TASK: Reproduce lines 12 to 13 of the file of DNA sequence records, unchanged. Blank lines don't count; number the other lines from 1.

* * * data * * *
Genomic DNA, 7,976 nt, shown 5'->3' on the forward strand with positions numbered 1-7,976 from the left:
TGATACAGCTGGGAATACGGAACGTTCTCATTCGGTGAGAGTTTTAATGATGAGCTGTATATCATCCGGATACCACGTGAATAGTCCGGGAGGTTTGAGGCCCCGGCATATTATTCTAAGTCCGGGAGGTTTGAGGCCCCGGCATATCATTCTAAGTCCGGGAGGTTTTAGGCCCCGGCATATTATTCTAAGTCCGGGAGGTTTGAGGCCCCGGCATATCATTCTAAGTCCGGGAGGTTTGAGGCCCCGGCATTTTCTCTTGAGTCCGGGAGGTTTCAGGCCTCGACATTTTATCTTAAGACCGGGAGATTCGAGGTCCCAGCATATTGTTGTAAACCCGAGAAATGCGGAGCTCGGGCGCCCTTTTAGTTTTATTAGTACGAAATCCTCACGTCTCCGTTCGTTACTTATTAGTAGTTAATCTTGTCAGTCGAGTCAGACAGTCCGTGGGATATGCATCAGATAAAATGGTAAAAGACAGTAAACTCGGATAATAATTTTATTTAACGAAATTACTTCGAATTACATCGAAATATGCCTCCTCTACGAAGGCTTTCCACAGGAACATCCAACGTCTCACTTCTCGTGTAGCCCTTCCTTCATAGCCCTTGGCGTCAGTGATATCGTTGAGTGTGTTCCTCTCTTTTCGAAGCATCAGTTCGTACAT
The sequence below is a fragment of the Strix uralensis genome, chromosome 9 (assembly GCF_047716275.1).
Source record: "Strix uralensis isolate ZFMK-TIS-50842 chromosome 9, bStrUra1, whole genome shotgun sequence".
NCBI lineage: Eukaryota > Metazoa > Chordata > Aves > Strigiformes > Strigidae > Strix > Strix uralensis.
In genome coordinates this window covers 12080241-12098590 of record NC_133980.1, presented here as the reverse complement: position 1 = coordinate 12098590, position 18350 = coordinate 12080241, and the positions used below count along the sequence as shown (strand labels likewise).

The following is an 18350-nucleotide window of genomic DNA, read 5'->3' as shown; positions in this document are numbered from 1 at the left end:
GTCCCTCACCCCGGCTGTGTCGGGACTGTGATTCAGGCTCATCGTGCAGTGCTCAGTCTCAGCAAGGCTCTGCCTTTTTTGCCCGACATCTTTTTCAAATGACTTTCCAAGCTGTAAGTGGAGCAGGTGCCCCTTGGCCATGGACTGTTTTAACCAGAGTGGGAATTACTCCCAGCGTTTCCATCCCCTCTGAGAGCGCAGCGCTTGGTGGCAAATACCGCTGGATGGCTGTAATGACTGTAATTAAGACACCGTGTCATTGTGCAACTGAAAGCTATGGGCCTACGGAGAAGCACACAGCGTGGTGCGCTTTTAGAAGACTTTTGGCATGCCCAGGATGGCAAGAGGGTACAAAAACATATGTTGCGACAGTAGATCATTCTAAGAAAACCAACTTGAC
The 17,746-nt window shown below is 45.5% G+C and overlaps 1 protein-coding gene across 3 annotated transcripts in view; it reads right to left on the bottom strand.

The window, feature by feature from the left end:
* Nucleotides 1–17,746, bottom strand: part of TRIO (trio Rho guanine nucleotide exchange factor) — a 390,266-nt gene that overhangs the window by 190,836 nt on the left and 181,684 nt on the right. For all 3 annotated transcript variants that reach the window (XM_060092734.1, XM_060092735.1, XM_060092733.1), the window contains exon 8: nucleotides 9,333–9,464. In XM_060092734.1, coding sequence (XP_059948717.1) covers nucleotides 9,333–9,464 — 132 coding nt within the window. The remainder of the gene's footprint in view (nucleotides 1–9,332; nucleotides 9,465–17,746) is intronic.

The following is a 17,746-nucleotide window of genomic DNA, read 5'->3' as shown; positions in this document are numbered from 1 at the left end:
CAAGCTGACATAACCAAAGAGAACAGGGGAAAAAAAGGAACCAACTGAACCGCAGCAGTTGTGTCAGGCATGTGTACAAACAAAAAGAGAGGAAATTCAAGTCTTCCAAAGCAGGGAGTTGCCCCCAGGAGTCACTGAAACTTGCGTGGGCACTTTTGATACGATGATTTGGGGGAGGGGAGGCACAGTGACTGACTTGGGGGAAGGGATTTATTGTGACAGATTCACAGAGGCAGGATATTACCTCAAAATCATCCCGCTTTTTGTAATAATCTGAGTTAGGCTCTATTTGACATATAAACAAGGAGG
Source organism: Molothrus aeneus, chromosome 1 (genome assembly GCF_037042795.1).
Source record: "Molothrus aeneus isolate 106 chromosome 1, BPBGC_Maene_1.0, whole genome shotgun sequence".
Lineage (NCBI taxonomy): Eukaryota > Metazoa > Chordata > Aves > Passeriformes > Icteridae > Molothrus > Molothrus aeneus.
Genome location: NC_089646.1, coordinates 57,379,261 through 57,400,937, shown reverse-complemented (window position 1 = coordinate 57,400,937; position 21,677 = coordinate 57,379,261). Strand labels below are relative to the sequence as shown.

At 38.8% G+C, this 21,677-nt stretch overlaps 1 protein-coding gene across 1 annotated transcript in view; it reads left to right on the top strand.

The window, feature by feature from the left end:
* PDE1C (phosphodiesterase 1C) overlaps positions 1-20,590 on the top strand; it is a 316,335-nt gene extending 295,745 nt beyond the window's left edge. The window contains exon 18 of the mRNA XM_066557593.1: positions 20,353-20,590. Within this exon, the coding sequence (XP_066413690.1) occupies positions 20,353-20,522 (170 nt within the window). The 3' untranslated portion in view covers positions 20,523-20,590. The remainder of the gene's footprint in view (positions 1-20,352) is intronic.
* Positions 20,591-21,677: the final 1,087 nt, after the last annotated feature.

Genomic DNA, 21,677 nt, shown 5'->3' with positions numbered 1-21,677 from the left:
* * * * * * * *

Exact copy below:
The following is a 17,746-nucleotide window of genomic DNA, read 5'->3' as shown; positions in this document are numbered from 1 at the left end:
CAAGCTGACATAACCAAAGAGAACAGGGGAAAAAAAGGAACCAACTGAACCGCAGCAGTTGTGTCAGGCATGTGTACAAACAAAAAGAGAGGAAATTCAAGTCTTCCAAAGCAGGGAGTTGCCCCCAGGAGTCACTGAAACTTGCGTGGGCACTTTTGATACGATGATTTGGGGGAGGGGAGGCACAGTGACTGACTTGGGGGAAGGGATTTATTGTGACAGATTCACAGAGGCAGGATATTACCTCAAAATCATCCCGCTTTTTGTAATAATCTGAGTTAGGCTCTATTTGACATATAAACAAGGAGG